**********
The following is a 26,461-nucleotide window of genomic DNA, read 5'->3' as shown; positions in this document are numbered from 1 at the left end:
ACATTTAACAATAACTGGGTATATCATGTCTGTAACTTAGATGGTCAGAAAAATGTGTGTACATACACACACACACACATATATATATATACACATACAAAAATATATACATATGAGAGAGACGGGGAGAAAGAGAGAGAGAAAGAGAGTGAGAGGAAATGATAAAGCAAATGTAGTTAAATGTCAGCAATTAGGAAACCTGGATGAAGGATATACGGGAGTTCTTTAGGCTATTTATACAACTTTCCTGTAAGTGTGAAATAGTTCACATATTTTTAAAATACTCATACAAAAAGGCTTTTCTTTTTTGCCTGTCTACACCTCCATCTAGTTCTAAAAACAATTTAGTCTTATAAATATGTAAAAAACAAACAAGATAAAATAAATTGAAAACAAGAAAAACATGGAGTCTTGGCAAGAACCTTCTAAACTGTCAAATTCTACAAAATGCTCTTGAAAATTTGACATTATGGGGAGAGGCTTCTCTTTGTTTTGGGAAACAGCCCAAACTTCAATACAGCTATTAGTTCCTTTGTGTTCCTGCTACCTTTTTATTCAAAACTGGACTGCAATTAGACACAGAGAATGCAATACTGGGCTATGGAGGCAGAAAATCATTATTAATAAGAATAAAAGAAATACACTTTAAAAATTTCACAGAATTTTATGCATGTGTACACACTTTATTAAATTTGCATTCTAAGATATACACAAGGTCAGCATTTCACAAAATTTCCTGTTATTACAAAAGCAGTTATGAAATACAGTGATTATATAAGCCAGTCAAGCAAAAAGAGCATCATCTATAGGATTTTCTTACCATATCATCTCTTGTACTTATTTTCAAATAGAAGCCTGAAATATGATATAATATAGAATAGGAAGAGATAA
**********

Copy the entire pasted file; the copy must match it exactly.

The following is a 26,461-nucleotide window of genomic DNA, read 5'->3' as shown; positions in this document are numbered from 1 at the left end:
ACATTTAACAATAACTGGGTATATCATGTCTGTAACTTAGATGGTCAGAAAAATGTGTGTACATACACACACACACACATATATATATATACACATACAAAAATATATACATATGAGAGAGACGGGGAGAAAGAGAGAGAGAAAGAGAGTGAGAGGAAATGATAAAGCAAATGTAGTTAAATGTCAGCAATTAGGAAACCTGGATGAAGGATATACGGGAGTTCTTTAGGCTATTTATACAACTTTCCTGTAAGTGTGAAATAGTTCACATATTTTTAAAATACTCATACAAAAAGGCTTTTCTTTTTTGCCTGTCTACACCTCCATCTAGTTCTAAAAACAATTTAGTCTTATAAATATGTAAAAAACAAACAAGATAAAATAAATTGAAAACAAGAAAAACATGGAGTCTTGGCAAGAACCTTCTAAACTGTCAAATTCTACAAAATGCTCTTGAAAATTTGACATTATGGGGAGAGGCTTCTCTTTGTTTTGGGAAACAGCCCAAACTTCAATACAGCTATTAGTTCCTTTGTGTTCCTGCTACCTTTTTATTCAAAACTGGACTGCAATTAGACACAGAGAATGCAATACTGGGCTATGGAGGCAGAAAATCATTATTAATAAGAATAAAAGAAATACACTTTAAAAATTTCACAGAATTTTATGCATGTGTACACACTTTATTAAATTTGCATTCTAAGATATACACAAGGTCAGCATTTCACAAAATTTCCTGTTATTACAAAAGCAGTTATGAAATACAGTGATTATATAAGCCAGTCAAGCAAAAAGAGCATCATCTATAGGATTTTCTTACCATATCATCTCTTGTACTTATTTTCAAATAGAAGCCTGAAATATGATATAATATAGAATAGGAAGAGATAA